Water – “Water” first on this write-up. If there is one place to find plenty of water, it is in a valley. And on this particular autumn day, the heavens bestowed all the more of it. We had booked an afternoon slot (with a very reasonable twilight rate) which was about the only break in the weather that week. And even then, the dark clouds decided to shake the last few drops from their loins onto us. Still, the late afternoon scattered showers meant one thing that we have come to appreciate and enjoy in the UK more than any other place we have visited…rainbows. On the way, passing through the rolling hills of the upper Cotswolds, we actually enjoyed a double rainbow (see bottom photo).
On the course itself, there were only a half dozen pure water hazards are sprinkled around the course, but slicing right down the middle is a significant flowing steam. Not just a little drainage ditch often found on courses, but an actually geographical feature properly named (Sutton Brook) and everything. It crosses the approaches of several holes that traverse it. The good news is that the stream is a free drop zone. The bad news is that when we were playing in rainy October, it was flowing so swiftly that by the time we got there to retrieve our stray ball, it had been washed away (and even if it wasn’t, the water was so turgid from the flow that there would be no finding it).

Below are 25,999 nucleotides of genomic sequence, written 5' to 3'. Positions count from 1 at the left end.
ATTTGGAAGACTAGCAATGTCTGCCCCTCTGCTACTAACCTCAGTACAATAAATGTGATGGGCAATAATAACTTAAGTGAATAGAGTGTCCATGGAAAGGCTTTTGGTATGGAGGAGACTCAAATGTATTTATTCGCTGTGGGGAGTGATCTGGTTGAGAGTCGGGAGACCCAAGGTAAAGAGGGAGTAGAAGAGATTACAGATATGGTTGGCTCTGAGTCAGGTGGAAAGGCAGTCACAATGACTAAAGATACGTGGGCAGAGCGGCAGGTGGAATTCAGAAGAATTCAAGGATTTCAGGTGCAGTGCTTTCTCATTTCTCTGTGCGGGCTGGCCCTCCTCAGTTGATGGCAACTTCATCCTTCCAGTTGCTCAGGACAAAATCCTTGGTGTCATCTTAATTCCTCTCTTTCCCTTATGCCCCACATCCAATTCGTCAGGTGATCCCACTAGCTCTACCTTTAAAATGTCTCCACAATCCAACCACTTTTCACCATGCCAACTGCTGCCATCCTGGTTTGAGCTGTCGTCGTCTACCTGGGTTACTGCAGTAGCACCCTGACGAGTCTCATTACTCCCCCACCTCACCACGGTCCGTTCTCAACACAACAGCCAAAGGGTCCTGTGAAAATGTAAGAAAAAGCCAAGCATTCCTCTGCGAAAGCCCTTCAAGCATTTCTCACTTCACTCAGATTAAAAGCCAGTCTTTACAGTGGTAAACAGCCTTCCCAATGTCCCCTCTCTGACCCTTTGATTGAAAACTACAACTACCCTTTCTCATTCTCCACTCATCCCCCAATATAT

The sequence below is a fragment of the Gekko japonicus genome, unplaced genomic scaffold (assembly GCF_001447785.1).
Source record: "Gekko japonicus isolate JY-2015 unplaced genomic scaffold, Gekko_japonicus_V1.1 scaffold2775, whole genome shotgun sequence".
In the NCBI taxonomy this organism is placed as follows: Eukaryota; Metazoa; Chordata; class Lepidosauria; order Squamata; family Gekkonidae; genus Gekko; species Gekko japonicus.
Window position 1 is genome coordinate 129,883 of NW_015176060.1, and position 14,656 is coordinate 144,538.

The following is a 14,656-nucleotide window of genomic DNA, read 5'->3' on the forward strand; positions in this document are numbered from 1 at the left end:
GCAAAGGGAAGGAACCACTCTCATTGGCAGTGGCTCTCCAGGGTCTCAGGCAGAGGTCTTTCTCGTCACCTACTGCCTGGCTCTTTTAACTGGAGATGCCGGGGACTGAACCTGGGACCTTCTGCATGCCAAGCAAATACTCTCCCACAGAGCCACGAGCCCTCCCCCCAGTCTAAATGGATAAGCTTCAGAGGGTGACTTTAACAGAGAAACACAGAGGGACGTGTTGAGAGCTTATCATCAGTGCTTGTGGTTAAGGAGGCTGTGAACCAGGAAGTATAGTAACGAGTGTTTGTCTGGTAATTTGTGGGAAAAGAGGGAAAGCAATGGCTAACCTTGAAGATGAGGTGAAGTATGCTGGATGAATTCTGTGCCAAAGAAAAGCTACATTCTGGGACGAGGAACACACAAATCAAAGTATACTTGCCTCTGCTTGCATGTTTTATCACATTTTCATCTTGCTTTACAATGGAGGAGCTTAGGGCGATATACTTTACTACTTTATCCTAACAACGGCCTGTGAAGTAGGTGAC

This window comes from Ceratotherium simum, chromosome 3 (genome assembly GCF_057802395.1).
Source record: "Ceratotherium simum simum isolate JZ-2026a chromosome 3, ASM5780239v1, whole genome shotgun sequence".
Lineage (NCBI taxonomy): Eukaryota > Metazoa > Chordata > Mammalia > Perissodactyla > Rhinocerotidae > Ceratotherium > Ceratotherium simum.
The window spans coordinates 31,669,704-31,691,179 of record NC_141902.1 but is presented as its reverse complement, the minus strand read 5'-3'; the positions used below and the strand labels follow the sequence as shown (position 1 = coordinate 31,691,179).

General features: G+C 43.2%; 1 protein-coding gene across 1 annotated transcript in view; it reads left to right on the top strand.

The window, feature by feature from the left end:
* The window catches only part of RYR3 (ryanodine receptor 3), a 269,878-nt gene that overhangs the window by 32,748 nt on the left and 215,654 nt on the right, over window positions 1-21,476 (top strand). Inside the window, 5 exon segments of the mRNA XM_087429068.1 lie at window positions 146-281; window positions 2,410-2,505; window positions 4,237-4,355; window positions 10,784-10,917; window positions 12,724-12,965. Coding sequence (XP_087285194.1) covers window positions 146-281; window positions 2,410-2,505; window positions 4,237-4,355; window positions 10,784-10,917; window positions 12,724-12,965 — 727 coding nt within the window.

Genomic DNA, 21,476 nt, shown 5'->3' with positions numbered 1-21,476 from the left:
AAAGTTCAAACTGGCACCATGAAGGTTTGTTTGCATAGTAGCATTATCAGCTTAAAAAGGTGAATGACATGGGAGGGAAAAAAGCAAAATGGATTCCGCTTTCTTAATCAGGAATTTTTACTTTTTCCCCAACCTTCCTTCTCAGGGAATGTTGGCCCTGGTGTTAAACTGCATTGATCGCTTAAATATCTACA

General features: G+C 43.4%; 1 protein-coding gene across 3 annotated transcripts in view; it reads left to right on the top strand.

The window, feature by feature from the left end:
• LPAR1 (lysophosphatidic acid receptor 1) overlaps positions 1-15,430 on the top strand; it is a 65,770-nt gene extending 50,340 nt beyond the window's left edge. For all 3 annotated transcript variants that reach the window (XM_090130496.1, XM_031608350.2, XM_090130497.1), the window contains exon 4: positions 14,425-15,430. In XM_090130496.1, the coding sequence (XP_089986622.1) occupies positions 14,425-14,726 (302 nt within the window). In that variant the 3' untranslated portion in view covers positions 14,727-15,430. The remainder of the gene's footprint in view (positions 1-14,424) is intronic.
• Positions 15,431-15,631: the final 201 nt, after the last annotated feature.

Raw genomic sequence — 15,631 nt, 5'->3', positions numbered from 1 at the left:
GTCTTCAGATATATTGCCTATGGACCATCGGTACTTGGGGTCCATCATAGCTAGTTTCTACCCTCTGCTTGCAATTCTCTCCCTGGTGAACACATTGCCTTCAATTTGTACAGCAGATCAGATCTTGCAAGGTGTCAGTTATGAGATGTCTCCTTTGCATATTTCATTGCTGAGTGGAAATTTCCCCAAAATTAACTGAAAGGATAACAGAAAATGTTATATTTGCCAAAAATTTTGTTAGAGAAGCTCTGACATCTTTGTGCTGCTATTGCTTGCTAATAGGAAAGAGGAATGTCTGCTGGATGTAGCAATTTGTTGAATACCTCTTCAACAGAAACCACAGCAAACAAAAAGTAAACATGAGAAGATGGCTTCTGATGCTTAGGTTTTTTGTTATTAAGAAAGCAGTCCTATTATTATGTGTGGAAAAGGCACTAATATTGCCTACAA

Walk – Feldon Valley not only sits in a valley (good for views), but somehow has managed to incorporate the traversing of this trough with nearly a third of its holes. Another crossing the chasm course with 5 holes bisected with plummeting crevasses. At least, they had the foresight to construct staircases (yes, “staircases”) on several of these to make navigating them easier.
Welcome – We actually encountered another dog golfer during our round, Otter (see photo above). We had a very quick photo op greeting and Otter’s person waxed appreciative of how great it was to have a course where he could bring Otter.
Wildlife – Maybe the autumnal inclement weather has scared them into cover, but didn’t encounter much at all during our round.
Wind Down – The club looked like it had a quite impressive restaurant which it turns out is dog-friendly as well. In fact, the course is part of a hotel and the hotel welcomes dogs too! However, we had booked a recommended doggie pub down the road for dinner. The Red Lion was one of the most “gastro” of the gastro-pub we have visited recently. Truly tasty and superbly prepared food was just what we needed to take the chill off of our wet outing. Grace felt right at home with other dogs settled on the floor at every other table in our room.